Our concerns

MedicalRapid transmission
Iraq is currently experiencing a third wave of COVID-19 cases.

Our response

MedicalSupporting health authorities
MSF operates the COVID-19 intensive care unit in Al-Kindi Hospital, Baghdad, which provides lifesaving care to severely and critically ill COVID-19 patients. At the Sinuni General Hospital in Sinjar, MSF operates a seven-bed unit dedicated to monitoring and stabilising suspected COVID-19 patients. We have also continued providing emergency, maternity, neonatal and mental health services.  

The heartland of the Islamic Empire in the middle ages, Iraq gained independence from Britain in 1932. In 2003, the US-led invasion resulted in clashes for control among governments and insurgents, including al-Qaeda. Instability and sabotage have obstructed efforts to rebuild an economy shattered by decades of conflict and sanctions, even though Iraq has the world's second-largest reserves of crude oil.

The mainly Shia-led governments that have held power since have struggled to maintain order, and the country has enjoyed only brief periods of respite from high levels of sectarian violence.

MSF has been working in Iraq since 2003, providing primary and secondary healthcare, services for expectant and new mothers, treatment for chronic diseases, surgery and rehabilitation for war-wounded, mental health support and health education activities.

We have steadily increased our response during 2016, deploying teams to provide emergency and basic medical care, maternal care and mental health services, as well as providing essential relief items to displaced families, returnees, impoverished host communities and Syrian refugees.


Mosul’s old town experienced intense shelling, aerial bombing and attacks with improvised explosive devices (IED) during the conflict to retake the city from the Islamic State group in 2016/17. MSF teams distribute hygiene kits, which include items such as soap, toothbrushes, towels and water containers. The kits will help families stay clean and prevent the spread of diseases. © Myers / MSF

Support for Displaced People 

Armed conflict since 2014 has displaced millions of people. More than two million people have returned home as remaining cities are re-taken from the terrorist group, Islamic State, but a significant number have nowhere to return to. Many remain in camps, while others are living in schools, mosques and unfinished buildings. 

In internally displaced people’s (IDP) camps close to Mosul and Erbil, MSF works in six locations providing mental healthcare and treatment for non-communicable diseases, such as diabetes. The mental health services include psychological and psychiatric consultations, group therapy, psycho-social counselling and child therapy.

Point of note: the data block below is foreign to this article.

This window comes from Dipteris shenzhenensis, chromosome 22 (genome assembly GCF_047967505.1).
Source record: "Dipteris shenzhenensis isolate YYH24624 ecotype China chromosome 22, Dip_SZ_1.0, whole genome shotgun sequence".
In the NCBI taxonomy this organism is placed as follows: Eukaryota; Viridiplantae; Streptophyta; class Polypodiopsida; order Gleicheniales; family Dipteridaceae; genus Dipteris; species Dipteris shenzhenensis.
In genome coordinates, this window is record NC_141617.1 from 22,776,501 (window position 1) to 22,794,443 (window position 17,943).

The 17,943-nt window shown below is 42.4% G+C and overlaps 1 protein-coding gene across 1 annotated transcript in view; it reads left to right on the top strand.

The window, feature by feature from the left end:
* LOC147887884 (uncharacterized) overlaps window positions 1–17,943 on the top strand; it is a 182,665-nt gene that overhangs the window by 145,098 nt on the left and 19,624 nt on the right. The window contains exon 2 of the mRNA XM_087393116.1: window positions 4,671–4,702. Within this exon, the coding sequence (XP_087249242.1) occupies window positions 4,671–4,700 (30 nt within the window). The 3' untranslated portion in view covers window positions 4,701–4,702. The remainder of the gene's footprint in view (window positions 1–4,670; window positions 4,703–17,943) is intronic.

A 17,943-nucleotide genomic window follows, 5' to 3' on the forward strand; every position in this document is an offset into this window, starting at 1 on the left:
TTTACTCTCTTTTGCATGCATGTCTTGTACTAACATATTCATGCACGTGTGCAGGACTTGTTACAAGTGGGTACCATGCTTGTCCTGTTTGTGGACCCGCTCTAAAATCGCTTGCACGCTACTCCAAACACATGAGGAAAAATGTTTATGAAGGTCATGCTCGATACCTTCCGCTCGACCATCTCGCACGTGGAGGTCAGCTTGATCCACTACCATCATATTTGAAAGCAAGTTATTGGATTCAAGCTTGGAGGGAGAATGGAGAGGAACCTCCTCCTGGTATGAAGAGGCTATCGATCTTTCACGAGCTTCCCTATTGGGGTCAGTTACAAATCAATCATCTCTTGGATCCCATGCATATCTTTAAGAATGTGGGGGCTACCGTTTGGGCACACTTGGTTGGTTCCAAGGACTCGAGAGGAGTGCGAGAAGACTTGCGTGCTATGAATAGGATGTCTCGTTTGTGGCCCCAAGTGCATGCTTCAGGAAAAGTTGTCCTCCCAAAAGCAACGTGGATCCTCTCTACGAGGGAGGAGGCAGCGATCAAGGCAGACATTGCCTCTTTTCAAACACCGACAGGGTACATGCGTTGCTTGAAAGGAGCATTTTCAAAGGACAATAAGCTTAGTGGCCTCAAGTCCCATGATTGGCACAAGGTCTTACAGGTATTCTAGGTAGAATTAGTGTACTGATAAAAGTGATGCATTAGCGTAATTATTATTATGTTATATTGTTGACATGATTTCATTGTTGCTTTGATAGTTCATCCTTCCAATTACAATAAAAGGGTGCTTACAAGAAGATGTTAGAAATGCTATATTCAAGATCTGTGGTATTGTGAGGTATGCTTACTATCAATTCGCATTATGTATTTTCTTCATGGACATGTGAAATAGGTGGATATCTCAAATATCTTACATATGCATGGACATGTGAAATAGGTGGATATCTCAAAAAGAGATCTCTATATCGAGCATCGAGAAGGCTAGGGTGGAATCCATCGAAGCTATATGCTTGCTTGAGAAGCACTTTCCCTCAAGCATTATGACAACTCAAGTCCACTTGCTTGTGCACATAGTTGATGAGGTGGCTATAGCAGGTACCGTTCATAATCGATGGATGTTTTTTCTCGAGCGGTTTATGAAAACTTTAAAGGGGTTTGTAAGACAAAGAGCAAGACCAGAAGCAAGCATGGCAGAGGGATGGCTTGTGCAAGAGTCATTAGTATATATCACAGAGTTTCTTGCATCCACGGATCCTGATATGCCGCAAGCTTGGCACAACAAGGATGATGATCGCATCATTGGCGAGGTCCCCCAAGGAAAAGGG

Accessing healthcare services is a daily challenge for thousands of children and adults in Mosul. The city’s population is increasing by the day. In May 2018 alone, almost 46,000 people returned to Mosul. But the public health system is not recovering and there is a huge gap between the available services and the needs of the growing population.

Heman Nagarathnam
MSF’s head of mission in Iraq

Mother and Child Care

A significant number of women deliver at home without the help of skilled birth attendants. We provide antenatal and postnatal care, as well as services for complicated and non-complicated deliveries, and family planning. MSF mobile teams and clinics offer basic emergency obstetric and neonatal care, manage minor obstetric complications, and refer patients with more serious obstetric problems hospitals.

Conflict response and rehabilitation

War-related trauma cases are decreasing but the security situation remains fragile. We opened a second operating theatre at our emergency field hospital in Qayyarah, northern Iraq, in March 2018. We've also provided hospitals in Erbil, Zakho and Dohuk with medical supplies for treating the wounded.

Many trauma patients will need multiple surgeries, regular dressing changes, pain management, and physiotherapy. MSF has built a post-operative care facility in Mosul and opened a medical rehabilitation centre in Baghdad. Improving patients' post-surgical recovery processes will help prevent complications and physical and psychological impairments.


Mosul's healthcare system is still in ruins and struggling to cope as thousands of people continue to return to the city. During the conflict, nine out of 13 public hospitals were damaged in Mosul, slashing healthcare capacity and the number of hospital beds by 70%. © Fourt / MSF

Mental Healthcare

The psychological and emotional scars of the war are immense. MSF teams focus on increasing psychological support for the growing number of people who have been traumatised by the recurrent violence and their precarious living conditions. 

In Mosul, much of the old city is still inaccessible due to the destruction and presence of improvised explosive devices (IEDs), unexploded ordinance (UXO) and booby traps. Despite the danger of explosive remnants of war, thousands of people have returned to their homes, facing extremely difficult conditions, often living without water and electricity, and in partially damaged houses.

MSF psychiatrists, psychologists and counsellors give vital care and support to people with post-traumatic stress syndrome, depression, schizophrenia and severe anxiety. Mental health and psycho-social support are an integral part of our projects in Iraq, for both Iraqis and Syrian refugees. 

Find out more about IRAQ

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